India is celebrated as a bright, vibrant nation with myriad cultures and a rich history. Yet a tragedy is occurring that requires urgent attention: cervical cancer.
Cervical cancer is an epidemic in India, with 77,300 new cases diagnosed each year and 37,800 deaths resulting from the disease—a fatality rate of 49 per cent. About 160 million women in India are at risk of developing cervical cancer. In a country of 1.3 billion people, that is more than 10 per cent of the population.
Nearly 70 per cent of cervical cancer patients in India are only detected at late stages of the disease (stages three and four). Around 20 per cent of these women die within the first year of diagnosis and 50 per cent within the first five years. While China has the highest number of cervical cancer cases, India has the highest estimated number of deaths.
These chilling statistics reinforce the need for an effective solution to reduce the cervical cancer risks faced by many women throughout India.
India needs a screening solution that doesn’t require large infrastructure
Numerous studies have shown that effective cervical screening methods can prevent most cases of cervical cancer.
Despite the proven efficacy of screening and the fact that cervical cancer accounts for the second highest number of new cancer cases and cancer-related deaths in India, less than 30 per cent of women in India aged 30-49 years have ever been screened for cervical cancer. Although national guidelines exist, India lacks a nationwide government-sponsored screening program. This has resulted in appallingly low screening coverage throughout the country.
It is estimated that without significant improvement in cytology services in India, it will not be possible to screen even 25 per cent of the country’s female population once in a lifetime.
But cervical cancer prevention researchers and advocates argue that the cytology-based screening approach adopted in high-income countries is difficult to establish in India because laboratory infrastructure, trained personnel, and continuous quality assurance processes are largely unavailable.
Government hospitals in India are often overburdened and unable to provide this infrastructure.
To improve access to cervical screening, India needs screening approaches that use existing or minimal additional human resources, and require less formal training for clinicians and fewer clinic visits for patients, especially in rural areas.
A real-time screening solution that satisfies these requirements and which is non-invasive is critical in obtaining better outcomes for women in India.
Greater awareness and knowledge of cervical cancer is crucial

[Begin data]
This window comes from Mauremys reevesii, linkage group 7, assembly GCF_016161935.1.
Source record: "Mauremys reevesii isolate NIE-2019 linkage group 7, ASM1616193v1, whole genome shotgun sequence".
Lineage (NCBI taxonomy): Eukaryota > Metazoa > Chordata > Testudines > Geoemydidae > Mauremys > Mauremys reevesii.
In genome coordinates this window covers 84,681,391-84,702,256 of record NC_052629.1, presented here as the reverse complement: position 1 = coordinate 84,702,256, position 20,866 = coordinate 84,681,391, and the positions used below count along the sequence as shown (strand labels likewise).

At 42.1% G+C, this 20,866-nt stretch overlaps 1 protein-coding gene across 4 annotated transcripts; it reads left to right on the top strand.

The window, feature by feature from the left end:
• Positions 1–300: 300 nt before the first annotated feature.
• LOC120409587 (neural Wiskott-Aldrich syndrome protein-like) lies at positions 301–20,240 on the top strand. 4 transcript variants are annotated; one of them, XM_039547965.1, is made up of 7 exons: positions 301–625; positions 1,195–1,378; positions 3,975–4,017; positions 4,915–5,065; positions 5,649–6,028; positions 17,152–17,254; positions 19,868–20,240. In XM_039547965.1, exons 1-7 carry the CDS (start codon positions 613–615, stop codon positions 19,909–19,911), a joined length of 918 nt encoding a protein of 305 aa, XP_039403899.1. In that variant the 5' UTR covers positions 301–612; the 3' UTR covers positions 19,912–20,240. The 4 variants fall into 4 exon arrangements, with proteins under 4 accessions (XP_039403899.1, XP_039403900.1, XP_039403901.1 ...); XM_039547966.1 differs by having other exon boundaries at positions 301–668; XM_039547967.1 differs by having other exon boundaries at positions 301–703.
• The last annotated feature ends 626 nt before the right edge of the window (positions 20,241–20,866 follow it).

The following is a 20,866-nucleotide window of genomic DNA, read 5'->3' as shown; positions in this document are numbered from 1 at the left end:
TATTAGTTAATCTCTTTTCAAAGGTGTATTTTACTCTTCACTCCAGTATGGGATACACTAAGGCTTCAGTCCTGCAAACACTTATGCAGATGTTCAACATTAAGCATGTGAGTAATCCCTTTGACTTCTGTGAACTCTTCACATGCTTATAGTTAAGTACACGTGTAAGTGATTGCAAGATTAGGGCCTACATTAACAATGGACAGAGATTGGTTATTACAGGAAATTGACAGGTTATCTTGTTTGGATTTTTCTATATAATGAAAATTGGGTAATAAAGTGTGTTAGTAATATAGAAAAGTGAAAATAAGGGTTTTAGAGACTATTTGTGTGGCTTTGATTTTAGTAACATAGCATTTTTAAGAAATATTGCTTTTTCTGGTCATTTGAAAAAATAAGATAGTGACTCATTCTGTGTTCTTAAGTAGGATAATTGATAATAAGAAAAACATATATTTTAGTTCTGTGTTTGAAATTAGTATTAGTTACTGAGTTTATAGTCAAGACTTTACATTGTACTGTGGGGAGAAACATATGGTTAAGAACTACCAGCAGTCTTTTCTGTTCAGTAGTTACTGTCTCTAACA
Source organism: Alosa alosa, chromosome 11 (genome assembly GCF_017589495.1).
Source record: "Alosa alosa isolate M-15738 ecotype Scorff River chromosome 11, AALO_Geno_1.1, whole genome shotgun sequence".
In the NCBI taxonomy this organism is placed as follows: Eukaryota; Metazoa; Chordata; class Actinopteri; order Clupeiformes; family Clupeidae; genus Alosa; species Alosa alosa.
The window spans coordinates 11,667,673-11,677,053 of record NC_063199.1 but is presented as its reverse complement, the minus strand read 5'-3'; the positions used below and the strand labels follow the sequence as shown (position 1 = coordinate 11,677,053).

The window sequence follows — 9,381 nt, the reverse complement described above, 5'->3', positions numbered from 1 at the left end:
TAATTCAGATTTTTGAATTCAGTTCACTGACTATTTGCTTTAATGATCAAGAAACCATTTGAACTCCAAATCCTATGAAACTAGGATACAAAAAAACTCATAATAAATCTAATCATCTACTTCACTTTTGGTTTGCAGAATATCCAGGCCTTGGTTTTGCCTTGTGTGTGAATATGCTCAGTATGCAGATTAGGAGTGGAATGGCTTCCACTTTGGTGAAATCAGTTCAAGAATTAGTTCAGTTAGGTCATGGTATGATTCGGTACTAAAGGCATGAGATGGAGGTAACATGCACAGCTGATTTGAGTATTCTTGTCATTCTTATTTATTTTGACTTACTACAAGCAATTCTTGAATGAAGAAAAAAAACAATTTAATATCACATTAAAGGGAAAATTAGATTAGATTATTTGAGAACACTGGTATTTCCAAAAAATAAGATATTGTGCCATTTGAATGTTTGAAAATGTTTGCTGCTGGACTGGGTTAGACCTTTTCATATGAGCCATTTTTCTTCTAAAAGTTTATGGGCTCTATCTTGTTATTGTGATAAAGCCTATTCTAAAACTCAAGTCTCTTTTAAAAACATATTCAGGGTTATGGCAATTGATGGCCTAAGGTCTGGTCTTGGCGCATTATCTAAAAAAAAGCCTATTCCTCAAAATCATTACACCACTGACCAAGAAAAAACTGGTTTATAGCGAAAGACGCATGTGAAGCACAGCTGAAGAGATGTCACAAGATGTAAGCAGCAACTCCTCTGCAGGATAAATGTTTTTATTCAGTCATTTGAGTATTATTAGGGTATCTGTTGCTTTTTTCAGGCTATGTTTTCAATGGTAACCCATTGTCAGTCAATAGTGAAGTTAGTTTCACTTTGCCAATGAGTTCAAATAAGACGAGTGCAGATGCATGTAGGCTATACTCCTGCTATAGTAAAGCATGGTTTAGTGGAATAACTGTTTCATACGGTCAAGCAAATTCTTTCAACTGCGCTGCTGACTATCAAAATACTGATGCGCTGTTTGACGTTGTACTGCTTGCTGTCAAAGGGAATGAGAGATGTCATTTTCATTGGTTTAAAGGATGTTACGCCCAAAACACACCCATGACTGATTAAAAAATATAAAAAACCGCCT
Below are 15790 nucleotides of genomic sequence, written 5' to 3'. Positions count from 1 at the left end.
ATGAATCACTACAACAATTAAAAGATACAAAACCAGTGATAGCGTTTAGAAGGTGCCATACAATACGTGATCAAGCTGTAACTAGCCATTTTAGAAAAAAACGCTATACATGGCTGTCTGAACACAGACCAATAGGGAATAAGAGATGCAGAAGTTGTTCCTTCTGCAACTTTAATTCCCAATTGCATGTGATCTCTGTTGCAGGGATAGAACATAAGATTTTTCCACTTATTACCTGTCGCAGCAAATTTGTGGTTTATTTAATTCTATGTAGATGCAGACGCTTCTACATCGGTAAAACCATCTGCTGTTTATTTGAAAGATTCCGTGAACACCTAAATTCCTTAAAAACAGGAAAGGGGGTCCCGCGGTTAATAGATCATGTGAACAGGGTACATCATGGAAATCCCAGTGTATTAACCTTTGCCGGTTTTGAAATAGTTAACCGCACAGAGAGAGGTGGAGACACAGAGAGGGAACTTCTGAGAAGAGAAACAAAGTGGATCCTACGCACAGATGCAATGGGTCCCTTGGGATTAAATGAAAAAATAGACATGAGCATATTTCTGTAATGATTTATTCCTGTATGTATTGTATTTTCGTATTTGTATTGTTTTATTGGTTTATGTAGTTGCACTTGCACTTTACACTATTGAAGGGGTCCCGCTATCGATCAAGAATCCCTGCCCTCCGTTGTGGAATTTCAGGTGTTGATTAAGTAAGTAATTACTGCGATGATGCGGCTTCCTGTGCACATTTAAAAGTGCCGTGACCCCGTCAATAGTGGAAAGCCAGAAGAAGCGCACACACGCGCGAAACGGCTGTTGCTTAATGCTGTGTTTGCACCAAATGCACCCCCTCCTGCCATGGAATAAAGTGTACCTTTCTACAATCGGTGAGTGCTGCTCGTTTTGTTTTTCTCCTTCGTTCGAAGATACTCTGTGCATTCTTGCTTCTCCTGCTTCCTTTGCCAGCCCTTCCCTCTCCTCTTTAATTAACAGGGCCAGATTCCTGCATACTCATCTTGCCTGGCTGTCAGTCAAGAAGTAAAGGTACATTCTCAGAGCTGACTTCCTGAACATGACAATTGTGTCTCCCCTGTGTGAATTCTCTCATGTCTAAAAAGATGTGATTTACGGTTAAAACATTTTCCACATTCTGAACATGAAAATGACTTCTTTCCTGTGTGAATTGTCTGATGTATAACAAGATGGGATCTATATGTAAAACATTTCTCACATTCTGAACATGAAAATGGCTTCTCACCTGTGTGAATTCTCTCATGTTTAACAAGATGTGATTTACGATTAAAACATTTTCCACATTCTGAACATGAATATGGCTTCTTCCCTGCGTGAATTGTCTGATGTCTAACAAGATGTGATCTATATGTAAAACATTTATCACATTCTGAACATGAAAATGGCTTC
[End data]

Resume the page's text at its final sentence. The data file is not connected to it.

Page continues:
Healthcare inequality between urban and rural women in India is highly prominent. The health of women living in rural India and their access to health facilities is compromised by socio-cultural, economic and environmental factors.
Women in rural India lack awareness of cervical cancer, the benefits of screening and how to access it. They are more likely to develop invasive cervical cancer resulting in death because they are less likely to get screened and treated.
Only 2.2 per cent of women in rural areas in south India have undergone screening.
Better education and health literacy can create greater awareness of cervical cancer at a community level and help increase the number of women undergoing screening. Studies have found that education and appropriate knowledge of cervical cancer is critical in determining whether women undergo cervical screening or not.
TruScreen is working to assist India and help save lives
India is a key market for TruScreen given the significant number of women of screening age.
TruScreen recognises the barriers that India faces to improve cervical screening rates. As such, TruScreen began working with Khandelwal Laboratories (KLAB) in 2017 to distribute the TruScreen screening device throughout the country.
A recent trial, conducted by the All India Institute of Medical Services (AIIMS) in New Delhi and Ballabargh from January 2018 to February 2019, screened 645 women for cervical intra-epithelial neoplasia (CIN), comparing the TruScreen screening device to a Pap test.
Results from the trial highlighted the effectiveness of the TruScreen device for detecting CIN in women. The results showed the TruScreen device to be a valuable screening solution for low-income and middle- income countries such as India.
A distinguishing feature of the TruScreen device is its ability to provide screening results in real time, without the need for pathology infrastructure. In comparison, samples collected by Pap tests need to be processed at a laboratory, with a typical turnaround time of two to six weeks.
Providing faster test results without requiring heavy infrastructure will help give women in India access to efficient, accurate cervical cancer screening. This is critical if the number of cervical cancer cases and associated death rate in India is to be lowered.
 Sudhir, Krishna K. Knowledge and practice about cervical cancer screening among women in a rural population of south India. Sch J Appl Med Sci. 2014;2:689–93.
 Aswathy S, Quereshi MA, Kurian B, Leelamoni K. Cervical cancer screening: Current knowledge & practice among women in a rural population of Kerala,
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